Are you a Believer or Unbeliever?

Willliam Paul Young,in his book, Lies We Believe about God, suggests a great response to someone who asks you if you are a Christian:

“Would you please tell me what you think one is, and I will tell you if I am one of those.”

I have struggled with whether to call myself a Christian or not over the years. I was certainly raised one and Jesus is an important part of my spirituality. In fact, he defines it. Richard Rohr suggests in his meditation this morning, that Christians have been so focused on the idea of Jesus dying for our sins that we might as well erase everything except the last three days of his life. Never mind the teachings or healing. There it is in a nutshell: Believe Jesus died for your sins and you are in.

But this explanation of what it means to be a believer has never sat well with me. Intuitively, I knew that Jesu’s life and message mattered, to the point that it should effect my daily choices. What good is it, I thought, to believe in a simple doctrine if one’s life is no different than anyone else’s? But to believe in someone, I think, means that I am willing to try that person’s way of life or apply their wisdom. Herein is my sense of what it means to be a Christian and I take it very seriously. I have read the sermon on the mount and believe that I am being challenged to love my enemies and to turn the other cheek. I understand Matthew’s rendition of the final judgment when he says that those who refuse to feed the hungry, feed he naked, care for the sick and the imprisoned are headed in the wrong direction. I even believe that when we harm others in any way, we are harming Jesus.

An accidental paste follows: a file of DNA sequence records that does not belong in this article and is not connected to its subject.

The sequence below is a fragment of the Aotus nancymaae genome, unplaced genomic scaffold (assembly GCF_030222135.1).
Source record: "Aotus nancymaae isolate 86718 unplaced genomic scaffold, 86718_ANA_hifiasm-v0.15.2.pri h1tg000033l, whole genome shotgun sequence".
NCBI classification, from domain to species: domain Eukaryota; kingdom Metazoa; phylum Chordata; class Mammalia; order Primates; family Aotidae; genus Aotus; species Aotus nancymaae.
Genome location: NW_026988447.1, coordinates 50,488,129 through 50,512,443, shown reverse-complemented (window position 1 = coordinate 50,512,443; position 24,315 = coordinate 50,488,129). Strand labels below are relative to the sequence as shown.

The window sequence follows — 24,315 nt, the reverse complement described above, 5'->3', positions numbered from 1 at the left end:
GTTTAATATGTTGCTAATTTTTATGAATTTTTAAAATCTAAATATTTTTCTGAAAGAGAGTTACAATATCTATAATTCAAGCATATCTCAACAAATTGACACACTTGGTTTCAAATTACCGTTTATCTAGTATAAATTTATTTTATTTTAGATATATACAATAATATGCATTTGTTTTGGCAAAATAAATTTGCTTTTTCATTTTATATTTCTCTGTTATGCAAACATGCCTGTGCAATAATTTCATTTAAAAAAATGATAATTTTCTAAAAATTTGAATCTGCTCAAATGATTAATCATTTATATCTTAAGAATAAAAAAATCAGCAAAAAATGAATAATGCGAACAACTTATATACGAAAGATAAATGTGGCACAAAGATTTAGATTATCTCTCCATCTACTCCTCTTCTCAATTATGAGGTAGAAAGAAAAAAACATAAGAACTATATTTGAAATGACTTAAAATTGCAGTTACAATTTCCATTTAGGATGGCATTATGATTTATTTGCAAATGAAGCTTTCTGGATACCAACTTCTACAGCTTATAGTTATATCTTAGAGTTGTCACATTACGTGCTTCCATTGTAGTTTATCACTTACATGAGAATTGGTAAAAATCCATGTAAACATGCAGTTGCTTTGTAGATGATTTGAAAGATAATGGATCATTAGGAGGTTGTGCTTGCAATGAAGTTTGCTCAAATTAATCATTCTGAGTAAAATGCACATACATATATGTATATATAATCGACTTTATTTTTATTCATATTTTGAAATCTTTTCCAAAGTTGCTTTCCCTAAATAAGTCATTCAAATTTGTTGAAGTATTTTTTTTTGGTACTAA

Young writes: “Belief is an activity, not a category. The truth is that every human being is somewhere on the journey between belief and unbelief; even so, we perpetuate the categories of believer and unbeliever.” To agree with an abstract doctrine and not act in any way differently is meaningless. And one is not either a believer or not a believer, as Young suggests. We are growing into belief. We try to live according to the teachings of Jesus or whomever we choose to follow. We fall and get up and try again. We witness the consequences of our selfishness or our efforts at loving and learn. We get better. We grow into belief.